Well, we shall see come this November...I've seen a lot of "ANYBODY BUT BUSH IN 'O4" bumper stickers lately....

Would Christianity have survived to this day without this ["kill or be killed"] menatlity?

Seems to me Christianity did just fine for itself while under periods of severe Roman persecution -- not only surviving, but growing, both in intensity and numbers.

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Christ ministered to the Roman Centurians. He did not admonish them or tell them to stop serving Caesar.

True, though one can hardly make an argument from what Christ did not say.  If I were to go that route, I could mention that Christ said to love your enemies, to pray for those who despitefully use you, who abuse you...period.  

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In fact he even pointed out one Roman officer as having more faith than all those in Israel.

None of which has the slightest to do with warfare.

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In the Jewish tradition, killing an enemy in combat is nowhere near equal to comitting murder.

Wonderful.  Shall we then defer to the Jewish tradition in terms of kids who backtalk (death), adultery (death), folks who wear cotton/polyester blend and have pepperoni and cheese pizza (can't be admitted to religious services)?  We've moved on from the Jewish traditions.

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Christ tells us to love our enemies...so what happens when we shower them with food and medical services and other aid...and they attack innocents?

In the case of this administration, apparently, they drop the fa+ºade of supposed christian goodwill and invade.  As I said before, Christ said to love your enemies, and left it at that.  Not, "love your enemies...but only initially, 'cause if they don't come around, well, you've gotta protect your interests, so..." :cwm1:
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Brendan03
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« Reply #95 on: June 17, 2004, 07:53:13 AM »

"I won't get into Viet Nam...being born at Ft. Benning during the height of that war and spending my early years among the soldiers and families who were giving their all -- Let me just say that our failure --our national failure led to the Killing Fields in Cambodia where 6 million died -- such is the price for engaging in war and not having the resolve to do what is needed militarily rather than what is politically expedient."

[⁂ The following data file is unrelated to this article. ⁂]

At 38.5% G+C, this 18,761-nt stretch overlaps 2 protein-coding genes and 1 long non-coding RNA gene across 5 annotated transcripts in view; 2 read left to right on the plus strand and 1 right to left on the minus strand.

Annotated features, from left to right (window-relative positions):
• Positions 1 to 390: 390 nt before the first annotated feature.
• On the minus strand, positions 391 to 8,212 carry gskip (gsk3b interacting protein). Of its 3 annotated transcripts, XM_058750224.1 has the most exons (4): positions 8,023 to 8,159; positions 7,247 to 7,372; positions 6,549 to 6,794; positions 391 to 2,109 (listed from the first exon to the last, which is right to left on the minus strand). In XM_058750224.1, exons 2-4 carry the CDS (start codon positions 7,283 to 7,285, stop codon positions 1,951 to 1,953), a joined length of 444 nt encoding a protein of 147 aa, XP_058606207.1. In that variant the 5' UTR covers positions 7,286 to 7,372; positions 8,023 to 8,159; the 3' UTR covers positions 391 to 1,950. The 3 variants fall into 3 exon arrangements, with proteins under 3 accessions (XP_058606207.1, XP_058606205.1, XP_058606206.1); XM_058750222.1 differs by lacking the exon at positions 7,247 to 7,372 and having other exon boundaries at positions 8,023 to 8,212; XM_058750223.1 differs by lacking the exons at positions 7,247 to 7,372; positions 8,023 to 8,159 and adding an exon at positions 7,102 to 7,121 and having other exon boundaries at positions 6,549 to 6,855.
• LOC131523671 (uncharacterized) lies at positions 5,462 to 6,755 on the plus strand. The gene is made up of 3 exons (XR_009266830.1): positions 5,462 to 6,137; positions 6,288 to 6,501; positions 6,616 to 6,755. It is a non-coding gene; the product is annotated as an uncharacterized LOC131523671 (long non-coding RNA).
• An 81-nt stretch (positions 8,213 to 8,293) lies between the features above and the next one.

I am not criticizing the soldiers who fought and died there, most of them were conscripts in any case, but the policy of the war was silly.  

"As for Korea.....All of Korea would be a slave state now if we had not interceded....today we drive Korean cars."

And we achieved a nasty, ongoing stalemate, pretty much the same situation when we intervened.  It's a case of treading water, nothing more than that.

"The US Marshal plan and occupations of Europe and Japan prevented a third world war."

Ah, but the key is that this was peace through strength, rather than peace through fighting.  Once the fighting starts, you've lost the leverage that peace through strength gets you, you've spent it.  Peace through strength is a policy that uses mililtary strength to create diplomatic leverage and project power.  The current fools in the administration have it 100% backwards, and seriously misunderstand the peace through strength policy that was so successful in the cold war era.

"Our stand in the 80s stopped communism in Central America"

Did it?  Nicaragua is still communist, as is Cuba.  And at what cost?  The cost was the complete destruction of American credibility in Latin America, thanks to the fact that we supported practically every right-wing, neo-fascist dictator there for an extended period.  Sometimes I wonder how dense our policy makers really are ... we are constantly finding ourselves supporting governments that are unsupportable, whether in Iran, South Vietnam, Cuba or Nicaragua ... and now Saudi Arabia.  It seems like we will never learn our lesson.

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« Reply #96 on: June 18, 2004, 12:25:33 AM »


Did it?  Nicaragua is still communist,

Check your facts on this one friend...the Sandinistas have been history for some time now.
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Brendan03
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« Reply #97 on: June 18, 2004, 08:46:33 AM »

Check your facts on this one friend...the Sandinistas have been history for some time now.

The Sandinistas are the leading opposition party today, actually, but the government practices in Nicaragua are still broadly socialist in nature, thanks in significant part to the continuing influence of the Sandinistas on government policy there.  It isn't Chile.  What's different is that we just don't care very much any more what happens there, it has ceased to be a pawn for us.  And, in any case, the Sandinistas themselves allowed political pluralism, and accepted the results of that, and not as a result of the CIA mining the harbors or other misguided US policies during the 80s.